Last of Potter: Muggles CAN make magic ... with the gate takings

2011-07-18 00:00

HARRY Potter and The Deathly Hallows: Part 2 played to packed audiences of enthusiastic Maritzburg muggles this weekend.

A spokesperson for CineCentre at Liberty Midlands Mall said yesterday that the entire weekend’s shows were sold out. He said the film would remain in their 3D cinema for at least the next week.

“Movie-goers have been saying it is brilliant and some described it as one of the best 3D movies they have ever seen.”

AP reports that distributor Warner Bros has revealed that Harry Potter and the Deathly Hallows: Part 2 conjured up $92,1 million (R635,5 million) in the U.S. on opening day on Friday.

That’s nearly $20 million more than the previous record-holder The Twilight Saga: New Moon, which took in $72,7 million in its first day two years ago.

The finale of the Harry Potter saga also set a record for midnight screenings with $43,5 million. That topped the Twilight Saga: Eclipse, which pulled in about $30 million in its first midnight shows last year.

The full weekend’s takings in North America were $168,6 million, smashing the previous three-day record of $158,4 million for the 2008 Batman movie The Dark Knight.

The end of Harry Potter’s adventures on the big screen means that harried journalists around the world looking for a new Potter angle can breathe a collective sigh of relief.

Writing on the Poynter Institute website, Mallary Jean Tenor said last week’s release of the final Harry Potter movie “marks the beginning of the end for all the Muggles who have followed Harry’s adventures” and the end in journalists’ 13-year-long coverage of the Harry Potter books, movies and overall phenomenon.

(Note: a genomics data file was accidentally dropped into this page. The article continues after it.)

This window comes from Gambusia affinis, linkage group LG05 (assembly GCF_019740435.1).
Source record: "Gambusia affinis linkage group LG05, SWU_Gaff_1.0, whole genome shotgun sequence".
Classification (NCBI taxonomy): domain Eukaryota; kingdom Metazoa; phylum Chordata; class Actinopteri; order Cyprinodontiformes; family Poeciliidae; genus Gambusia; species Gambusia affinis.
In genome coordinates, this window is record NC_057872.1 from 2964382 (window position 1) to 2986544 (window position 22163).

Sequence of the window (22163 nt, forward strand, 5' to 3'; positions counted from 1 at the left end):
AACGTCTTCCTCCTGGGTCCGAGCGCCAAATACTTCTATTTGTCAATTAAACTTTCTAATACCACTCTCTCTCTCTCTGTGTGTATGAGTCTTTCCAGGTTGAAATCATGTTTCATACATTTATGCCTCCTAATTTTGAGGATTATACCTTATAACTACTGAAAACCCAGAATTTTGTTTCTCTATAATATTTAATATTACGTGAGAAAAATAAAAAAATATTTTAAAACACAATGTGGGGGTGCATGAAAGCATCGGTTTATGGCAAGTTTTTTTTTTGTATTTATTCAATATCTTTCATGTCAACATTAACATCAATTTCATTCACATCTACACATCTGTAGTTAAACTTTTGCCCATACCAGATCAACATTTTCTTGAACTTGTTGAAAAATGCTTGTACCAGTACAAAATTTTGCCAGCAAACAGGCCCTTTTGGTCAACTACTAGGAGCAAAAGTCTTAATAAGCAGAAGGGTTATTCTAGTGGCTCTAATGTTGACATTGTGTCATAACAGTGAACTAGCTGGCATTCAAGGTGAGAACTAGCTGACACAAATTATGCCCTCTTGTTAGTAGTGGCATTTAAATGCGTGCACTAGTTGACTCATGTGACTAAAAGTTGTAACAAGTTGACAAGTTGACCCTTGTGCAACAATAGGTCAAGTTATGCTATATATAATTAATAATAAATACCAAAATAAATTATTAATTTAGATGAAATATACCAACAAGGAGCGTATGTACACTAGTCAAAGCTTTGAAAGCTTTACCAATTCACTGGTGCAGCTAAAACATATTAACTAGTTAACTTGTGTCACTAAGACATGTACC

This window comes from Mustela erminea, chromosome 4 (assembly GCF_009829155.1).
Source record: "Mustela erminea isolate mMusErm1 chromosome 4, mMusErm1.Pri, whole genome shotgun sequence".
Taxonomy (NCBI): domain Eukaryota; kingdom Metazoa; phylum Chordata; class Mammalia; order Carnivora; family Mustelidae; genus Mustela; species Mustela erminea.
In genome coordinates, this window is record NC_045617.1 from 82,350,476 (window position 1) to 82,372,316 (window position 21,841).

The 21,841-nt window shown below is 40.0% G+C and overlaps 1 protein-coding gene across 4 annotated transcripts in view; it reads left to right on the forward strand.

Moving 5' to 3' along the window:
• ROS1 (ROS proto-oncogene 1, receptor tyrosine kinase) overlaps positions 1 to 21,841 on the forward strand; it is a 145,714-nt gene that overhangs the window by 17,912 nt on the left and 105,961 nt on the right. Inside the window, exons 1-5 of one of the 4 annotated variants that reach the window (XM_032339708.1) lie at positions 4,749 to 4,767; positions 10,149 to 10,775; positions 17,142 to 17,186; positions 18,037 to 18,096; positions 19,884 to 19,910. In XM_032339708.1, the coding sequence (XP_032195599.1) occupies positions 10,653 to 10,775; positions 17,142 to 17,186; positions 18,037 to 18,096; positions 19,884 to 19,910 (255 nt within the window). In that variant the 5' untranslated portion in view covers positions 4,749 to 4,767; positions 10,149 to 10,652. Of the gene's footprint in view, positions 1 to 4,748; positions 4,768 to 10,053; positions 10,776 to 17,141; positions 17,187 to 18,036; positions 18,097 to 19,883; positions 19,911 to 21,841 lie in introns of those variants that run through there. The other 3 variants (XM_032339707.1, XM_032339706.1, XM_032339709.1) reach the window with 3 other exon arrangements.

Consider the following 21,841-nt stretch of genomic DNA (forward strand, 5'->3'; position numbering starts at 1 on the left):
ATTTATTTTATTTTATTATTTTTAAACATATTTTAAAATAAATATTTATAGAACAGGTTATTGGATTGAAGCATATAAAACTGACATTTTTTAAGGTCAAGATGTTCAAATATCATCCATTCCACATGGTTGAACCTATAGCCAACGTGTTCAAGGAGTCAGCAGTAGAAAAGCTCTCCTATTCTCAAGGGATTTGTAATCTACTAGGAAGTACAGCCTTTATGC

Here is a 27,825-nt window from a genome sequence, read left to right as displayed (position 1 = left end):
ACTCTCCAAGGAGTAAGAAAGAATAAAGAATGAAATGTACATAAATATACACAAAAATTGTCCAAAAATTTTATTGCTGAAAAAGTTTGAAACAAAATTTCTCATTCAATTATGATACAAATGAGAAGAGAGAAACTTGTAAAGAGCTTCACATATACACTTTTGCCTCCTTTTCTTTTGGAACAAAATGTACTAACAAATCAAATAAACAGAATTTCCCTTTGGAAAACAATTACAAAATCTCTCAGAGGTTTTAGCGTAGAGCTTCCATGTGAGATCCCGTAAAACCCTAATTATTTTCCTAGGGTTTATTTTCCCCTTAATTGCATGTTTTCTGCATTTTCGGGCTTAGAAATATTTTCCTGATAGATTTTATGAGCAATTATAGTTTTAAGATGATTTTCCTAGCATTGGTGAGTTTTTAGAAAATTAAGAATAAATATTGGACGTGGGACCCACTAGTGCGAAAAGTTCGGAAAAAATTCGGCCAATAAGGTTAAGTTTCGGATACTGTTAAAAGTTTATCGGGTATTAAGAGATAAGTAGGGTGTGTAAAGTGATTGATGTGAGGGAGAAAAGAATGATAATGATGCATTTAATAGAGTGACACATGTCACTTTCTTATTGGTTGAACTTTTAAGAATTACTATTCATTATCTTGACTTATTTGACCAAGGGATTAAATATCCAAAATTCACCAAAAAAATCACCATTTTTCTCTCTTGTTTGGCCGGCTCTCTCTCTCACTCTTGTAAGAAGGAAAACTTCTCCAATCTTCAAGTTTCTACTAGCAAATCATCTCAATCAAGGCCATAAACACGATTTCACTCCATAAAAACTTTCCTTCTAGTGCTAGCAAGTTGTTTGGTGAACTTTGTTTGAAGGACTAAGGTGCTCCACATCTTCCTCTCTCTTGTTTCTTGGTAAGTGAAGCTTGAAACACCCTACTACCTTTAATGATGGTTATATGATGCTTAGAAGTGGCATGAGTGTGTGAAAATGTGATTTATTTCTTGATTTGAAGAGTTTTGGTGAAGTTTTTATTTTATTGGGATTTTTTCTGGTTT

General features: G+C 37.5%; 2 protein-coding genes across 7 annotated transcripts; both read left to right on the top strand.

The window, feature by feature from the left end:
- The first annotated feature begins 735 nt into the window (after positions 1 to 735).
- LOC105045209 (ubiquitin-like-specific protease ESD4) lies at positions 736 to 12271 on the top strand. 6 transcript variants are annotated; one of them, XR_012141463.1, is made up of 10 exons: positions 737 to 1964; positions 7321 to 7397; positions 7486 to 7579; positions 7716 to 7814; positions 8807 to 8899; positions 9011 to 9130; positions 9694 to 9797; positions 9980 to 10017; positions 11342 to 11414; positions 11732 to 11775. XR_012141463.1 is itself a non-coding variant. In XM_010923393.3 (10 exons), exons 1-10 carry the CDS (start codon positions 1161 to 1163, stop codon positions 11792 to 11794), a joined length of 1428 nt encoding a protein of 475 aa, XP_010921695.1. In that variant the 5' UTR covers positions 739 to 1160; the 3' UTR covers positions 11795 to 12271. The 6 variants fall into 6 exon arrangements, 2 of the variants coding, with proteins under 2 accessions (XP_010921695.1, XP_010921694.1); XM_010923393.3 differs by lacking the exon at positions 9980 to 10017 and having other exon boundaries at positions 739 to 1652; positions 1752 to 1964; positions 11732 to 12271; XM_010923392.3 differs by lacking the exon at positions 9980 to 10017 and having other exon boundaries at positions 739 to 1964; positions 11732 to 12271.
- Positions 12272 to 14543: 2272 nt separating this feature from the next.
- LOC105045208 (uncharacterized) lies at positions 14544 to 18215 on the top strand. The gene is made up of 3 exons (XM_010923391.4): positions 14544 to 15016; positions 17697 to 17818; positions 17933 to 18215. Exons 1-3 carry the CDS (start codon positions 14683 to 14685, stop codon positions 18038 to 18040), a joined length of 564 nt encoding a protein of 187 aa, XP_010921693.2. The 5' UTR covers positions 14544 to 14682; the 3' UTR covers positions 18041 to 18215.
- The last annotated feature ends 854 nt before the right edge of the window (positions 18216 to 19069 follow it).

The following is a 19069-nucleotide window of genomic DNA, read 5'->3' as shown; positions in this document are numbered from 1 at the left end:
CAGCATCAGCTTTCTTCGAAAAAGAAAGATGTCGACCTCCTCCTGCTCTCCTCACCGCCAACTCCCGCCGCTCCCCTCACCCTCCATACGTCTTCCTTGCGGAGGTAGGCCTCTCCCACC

“Throughout the years, journalists have stood in line at movie screenings and interviewed kids dressed as wizards. They’ve helped turn ‘Voldemort’ into a moniker for people (like Rupert Murdoch) who have done wrong.

“They’ve suggested that Harry Potter has forever changed not just children’s literature, but the world. And they’ve criticised the series for creating ‘a nation of dweebs.’

“What to do with a nation of little nerds running around with capes and wands?” critic Hank Stuever once asked. “Is there a coolness shortage coming?.”

Tenor said avoiding repetition has perhaps been one of the most difficult aspects of covering the Harry Potter series.

“And the last movie in particular has posed a challenge for film critics who want to write compelling reviews even for the millions of fans who already know how the movie will end.”

— Witness Reporter.

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